20 March 2020 - Events
The Charity Tribunal’s decision in the appeal of Full Fact against the Charity Commission’s refusal to register it as a charitable organisation, has recently been published in full. The decision raises interesting points regarding the charitable purpose of education and, perhaps more controversially, the extent to which the Charity Commission can consider the activities of the applicant organisation when making its decision whether or not to grant charitable status.
Full Fact is a not-for-profit organisation which checks facts used by the media and politicians and independently verifies their accuracy. In 2009, Full Fact applied to the Charity Commission to be registered as a charity. Its application was rejected.
In April 2010, following lengthy correspondence with the Commission, Full Fact amended its objects. However, its application was again rejected by the Commission. The Commission’s decision was made on the grounds that whilst the verification of facts used in public debates might be capable of furthering the advancement of citizenship for the public benefit, it would have to be done to an objective standard using non-political and non-partisan methodology. The Commission was not satisfied that Full Fact could demonstrate that its activities would be ‘sufficiently rigorous, objective and independent’ and therefore felt that it would not be providing public benefit.
Full Fact appealed against this decision.
The Tribunal examined Full Fact’s amended objects:.
- Promoting the advancement of citizenship and community development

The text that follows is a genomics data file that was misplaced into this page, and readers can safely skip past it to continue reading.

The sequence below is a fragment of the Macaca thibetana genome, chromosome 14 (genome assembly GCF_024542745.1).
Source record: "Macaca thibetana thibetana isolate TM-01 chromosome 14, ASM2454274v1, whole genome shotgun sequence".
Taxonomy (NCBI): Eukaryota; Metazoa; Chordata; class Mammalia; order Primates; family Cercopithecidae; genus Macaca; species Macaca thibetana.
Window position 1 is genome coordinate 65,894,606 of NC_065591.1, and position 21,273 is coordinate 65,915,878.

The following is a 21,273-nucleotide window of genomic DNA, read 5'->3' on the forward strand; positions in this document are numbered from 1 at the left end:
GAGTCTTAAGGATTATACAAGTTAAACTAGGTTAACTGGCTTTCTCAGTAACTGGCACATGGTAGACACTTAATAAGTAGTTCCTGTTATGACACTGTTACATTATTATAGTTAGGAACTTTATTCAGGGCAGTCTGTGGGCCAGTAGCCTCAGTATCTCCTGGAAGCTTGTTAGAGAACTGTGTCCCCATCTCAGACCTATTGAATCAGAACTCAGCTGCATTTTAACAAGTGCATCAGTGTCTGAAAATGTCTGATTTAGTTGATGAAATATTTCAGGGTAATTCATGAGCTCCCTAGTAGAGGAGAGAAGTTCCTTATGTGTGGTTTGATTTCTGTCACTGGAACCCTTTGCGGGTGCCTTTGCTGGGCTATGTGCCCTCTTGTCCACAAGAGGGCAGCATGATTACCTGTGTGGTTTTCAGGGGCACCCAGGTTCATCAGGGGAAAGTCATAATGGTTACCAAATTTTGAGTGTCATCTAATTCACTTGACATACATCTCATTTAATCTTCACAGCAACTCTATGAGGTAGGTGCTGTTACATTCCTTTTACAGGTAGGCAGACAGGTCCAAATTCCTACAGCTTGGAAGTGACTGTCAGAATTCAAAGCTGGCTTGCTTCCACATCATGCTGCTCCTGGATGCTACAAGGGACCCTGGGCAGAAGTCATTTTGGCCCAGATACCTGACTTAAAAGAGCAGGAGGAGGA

- Promoting the advancement of civic responsibility and engagement
- Promoting the advancement of public education in relation to purposes 1 and 2 above
- Promoting informed public discourse and debate on matters of public concern in relation to purposes 1, 2 and 3.
Both the Commission and the Tribunal agreed that purpose 1 was charitable. However, there were issues in relation to the remaining purposes.
Promoting the advancement of civil responsibility and engagement
The Tribunal acknowledged that the promotion of civil responsibility is a recognised charitable purpose. However, the inclusion of ‘engagement’ rendered the purpose ambiguous. Was it to be read as ‘engagement’ or ‘civil engagement’? In the US, for example, civil engagement encompasses a whole range of activities and has a distinctly political tone. The Tribunal highlighted the fact that ‘engagement’ was not always positive in nature.
The ambiguity and uncertainty caused by the inclusion of ‘engagement’ made it difficult to determine whether the second purpose was exclusively charitable and for the public benefit. The Tribunal held that it was appropriate to look at the organisation’s activities in these circumstances.
The Tribunal concluded that the ambiguity meant that the second purpose was not exclusively charitable. The third and fourth purposes cannot be said to be exclusively charitable either, due to their reference to ‘engagement’.
Promoting informed public discourse and debate on matters of public concern in relation to purposes 1, 2 and 3